Through learning intentions, providing success criteria, using the gradual release of responsibility model and explicit teaching students extend their knowledge and skills in order to consolidate their learning. At the conclusion of the learning sequence or cycle students then repeat the process, externalising where they feel they are in terms of their learning at that stage. Again, the students write their name on it and place it on the wall directly above their previous post-it. This then enables all to see growth in learning. This qualitative data enables both students and the teacher to see exactly where the group of learners are at a given point in time. An instant real-time visible learning space for staff and students to access and use.


What is required of students next is for them to verbalise and articulate about their growth and story of learning. How do they know? How did they arrive there? And more importantly, how can they evidence it through their work samples, learning annotations and assessments?

By watching this YouTube link you will be able to see some of our students explaining how the Competency Rubric assists them with their learning. (Apologies about the AF noise)

The added bonus about this process is that it also allows learners to identify peers who are at both Unconsciously Competent and Reflectively Competent and use them as a resource to seek support from and to extend learning even further. One of our classroom practitioners and leaders Analiese Iliffe has implemented an Apple Style ‘Genius Bar’ in her learning space where students approach other students to become up-skilled in an identified area, in addition to her explicit teaching and facilitation of learning. Student voice in learning is booming!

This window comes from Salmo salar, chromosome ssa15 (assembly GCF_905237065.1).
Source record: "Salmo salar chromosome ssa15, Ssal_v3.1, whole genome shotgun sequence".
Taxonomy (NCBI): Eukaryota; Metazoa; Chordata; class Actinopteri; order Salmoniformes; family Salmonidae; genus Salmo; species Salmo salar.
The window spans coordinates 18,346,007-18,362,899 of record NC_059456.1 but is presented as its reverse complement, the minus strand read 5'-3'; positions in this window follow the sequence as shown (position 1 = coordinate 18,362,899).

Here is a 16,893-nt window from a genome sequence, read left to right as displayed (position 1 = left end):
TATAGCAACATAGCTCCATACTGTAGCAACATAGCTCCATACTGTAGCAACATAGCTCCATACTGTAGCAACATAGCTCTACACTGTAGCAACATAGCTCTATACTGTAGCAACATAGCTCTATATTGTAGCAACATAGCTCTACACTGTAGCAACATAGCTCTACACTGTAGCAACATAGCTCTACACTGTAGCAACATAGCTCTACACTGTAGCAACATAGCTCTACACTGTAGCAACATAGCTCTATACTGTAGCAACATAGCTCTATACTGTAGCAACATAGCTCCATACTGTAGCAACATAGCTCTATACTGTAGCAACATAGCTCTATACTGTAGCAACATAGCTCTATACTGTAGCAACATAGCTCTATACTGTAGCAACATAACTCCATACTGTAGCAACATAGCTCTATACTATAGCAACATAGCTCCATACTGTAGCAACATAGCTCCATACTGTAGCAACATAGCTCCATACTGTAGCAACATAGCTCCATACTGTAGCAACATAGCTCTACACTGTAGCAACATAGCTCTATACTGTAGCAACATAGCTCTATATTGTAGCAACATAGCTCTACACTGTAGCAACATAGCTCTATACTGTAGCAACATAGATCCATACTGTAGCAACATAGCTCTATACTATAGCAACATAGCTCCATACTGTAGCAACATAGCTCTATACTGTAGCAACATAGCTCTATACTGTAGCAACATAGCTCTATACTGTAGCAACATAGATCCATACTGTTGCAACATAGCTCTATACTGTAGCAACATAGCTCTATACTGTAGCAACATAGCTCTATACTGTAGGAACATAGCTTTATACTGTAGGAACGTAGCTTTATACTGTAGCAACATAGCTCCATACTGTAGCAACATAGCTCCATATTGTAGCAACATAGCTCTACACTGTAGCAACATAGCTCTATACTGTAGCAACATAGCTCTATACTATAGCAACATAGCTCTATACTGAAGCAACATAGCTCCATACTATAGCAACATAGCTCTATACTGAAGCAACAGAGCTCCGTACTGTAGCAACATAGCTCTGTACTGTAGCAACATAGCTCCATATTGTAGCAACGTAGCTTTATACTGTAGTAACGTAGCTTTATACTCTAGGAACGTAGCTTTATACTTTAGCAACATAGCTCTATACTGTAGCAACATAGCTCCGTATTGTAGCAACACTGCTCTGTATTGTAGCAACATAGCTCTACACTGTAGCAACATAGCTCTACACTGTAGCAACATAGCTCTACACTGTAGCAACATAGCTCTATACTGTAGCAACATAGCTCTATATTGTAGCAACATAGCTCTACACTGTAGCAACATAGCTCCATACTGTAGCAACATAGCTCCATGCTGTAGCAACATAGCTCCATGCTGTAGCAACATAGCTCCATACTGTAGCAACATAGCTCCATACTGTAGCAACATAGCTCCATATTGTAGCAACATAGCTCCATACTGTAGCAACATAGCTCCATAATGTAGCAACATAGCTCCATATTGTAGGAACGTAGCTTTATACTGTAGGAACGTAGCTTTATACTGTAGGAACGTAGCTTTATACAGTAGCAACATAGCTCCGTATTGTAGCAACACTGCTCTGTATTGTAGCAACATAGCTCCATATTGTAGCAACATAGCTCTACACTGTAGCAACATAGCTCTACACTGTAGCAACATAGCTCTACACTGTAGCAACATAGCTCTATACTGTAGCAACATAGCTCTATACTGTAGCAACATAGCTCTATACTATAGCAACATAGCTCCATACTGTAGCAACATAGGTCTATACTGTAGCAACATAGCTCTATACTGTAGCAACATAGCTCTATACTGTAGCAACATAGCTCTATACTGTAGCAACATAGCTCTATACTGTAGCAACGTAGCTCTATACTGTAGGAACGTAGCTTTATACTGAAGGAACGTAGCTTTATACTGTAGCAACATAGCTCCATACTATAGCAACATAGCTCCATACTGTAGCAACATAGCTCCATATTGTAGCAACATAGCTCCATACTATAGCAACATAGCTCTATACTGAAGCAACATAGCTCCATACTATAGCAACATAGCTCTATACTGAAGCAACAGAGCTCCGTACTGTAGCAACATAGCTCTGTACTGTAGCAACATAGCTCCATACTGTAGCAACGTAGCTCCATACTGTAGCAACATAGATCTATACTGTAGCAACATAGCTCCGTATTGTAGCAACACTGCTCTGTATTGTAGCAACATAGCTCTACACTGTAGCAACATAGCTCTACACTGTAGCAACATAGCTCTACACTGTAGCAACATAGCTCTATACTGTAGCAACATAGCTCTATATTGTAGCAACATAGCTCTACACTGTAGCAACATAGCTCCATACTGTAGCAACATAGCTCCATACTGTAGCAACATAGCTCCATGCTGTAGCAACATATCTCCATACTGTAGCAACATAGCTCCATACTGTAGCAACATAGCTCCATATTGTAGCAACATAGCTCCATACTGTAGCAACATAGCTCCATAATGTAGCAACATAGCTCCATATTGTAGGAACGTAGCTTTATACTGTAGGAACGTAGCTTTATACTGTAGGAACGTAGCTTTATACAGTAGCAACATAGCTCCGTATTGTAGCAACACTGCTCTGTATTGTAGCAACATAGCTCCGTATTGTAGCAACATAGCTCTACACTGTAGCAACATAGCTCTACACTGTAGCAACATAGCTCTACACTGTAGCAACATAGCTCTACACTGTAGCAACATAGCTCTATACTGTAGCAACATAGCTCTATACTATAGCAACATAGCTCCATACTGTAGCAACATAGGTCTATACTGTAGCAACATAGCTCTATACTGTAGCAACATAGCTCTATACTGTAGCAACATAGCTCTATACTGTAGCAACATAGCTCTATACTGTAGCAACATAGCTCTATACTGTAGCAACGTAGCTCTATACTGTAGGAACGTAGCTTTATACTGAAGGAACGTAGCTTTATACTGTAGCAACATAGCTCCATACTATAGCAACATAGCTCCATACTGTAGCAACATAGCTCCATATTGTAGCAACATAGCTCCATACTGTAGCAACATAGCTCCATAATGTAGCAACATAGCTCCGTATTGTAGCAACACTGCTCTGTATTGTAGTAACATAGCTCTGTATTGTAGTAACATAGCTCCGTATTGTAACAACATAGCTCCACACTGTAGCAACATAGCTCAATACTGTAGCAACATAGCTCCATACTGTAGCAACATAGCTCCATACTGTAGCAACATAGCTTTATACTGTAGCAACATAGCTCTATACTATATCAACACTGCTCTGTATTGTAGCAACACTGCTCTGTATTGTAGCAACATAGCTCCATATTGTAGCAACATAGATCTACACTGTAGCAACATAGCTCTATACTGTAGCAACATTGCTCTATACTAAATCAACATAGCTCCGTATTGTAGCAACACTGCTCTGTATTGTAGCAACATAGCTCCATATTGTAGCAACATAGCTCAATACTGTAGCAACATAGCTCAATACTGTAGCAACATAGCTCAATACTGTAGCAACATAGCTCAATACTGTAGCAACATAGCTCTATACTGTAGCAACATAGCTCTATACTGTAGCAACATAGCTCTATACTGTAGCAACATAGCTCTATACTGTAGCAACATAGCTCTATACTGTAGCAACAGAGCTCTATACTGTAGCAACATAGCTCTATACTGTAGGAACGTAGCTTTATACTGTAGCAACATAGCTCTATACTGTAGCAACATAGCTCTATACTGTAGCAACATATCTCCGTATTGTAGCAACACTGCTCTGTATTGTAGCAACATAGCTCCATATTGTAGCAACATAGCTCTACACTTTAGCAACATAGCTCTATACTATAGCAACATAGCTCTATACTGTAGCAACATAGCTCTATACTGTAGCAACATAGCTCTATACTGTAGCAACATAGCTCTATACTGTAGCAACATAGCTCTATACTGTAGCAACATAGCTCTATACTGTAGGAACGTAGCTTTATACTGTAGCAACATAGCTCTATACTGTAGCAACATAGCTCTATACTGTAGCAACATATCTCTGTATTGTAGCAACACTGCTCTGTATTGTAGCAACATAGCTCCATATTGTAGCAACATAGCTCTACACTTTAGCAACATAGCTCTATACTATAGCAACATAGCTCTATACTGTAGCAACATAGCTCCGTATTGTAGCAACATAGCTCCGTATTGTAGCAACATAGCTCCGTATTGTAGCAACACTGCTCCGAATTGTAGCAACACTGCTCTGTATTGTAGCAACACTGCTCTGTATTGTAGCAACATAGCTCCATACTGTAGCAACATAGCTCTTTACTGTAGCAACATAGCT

Learning through Hexagonal & Triangular Thinking


So effective learning is effective learning. Visual representations of learning are a powerful way to extract, externalise and extrapolate knowledge into a tangible form in order to make meaning and ‘connect the new with what we already knew’ (Borthwick 2016).


Students using Hexagonal Thinking to synthesise information

Hexagonal thinking is a process that we use with our learners, young and old, to both convey learning and amalgam ideas and thoughts into new learning. It is a system where the learner sorts, classifies, purges and makes links in order to find a problem to solve.

As Hook explains, Hexagons can be used to determine a learner’s depth of prior knowledge and understanding before starting to learn. It can also be used as a learning experience prompt to increase and demonstrate depth of understanding, and to create new learning by introducing hexagons with additional content – ideas, symbols, images etc.


Here you can see the level of depth of Hexagonal Thinking as a tool when making connections, based on           HookED’s SOLO levels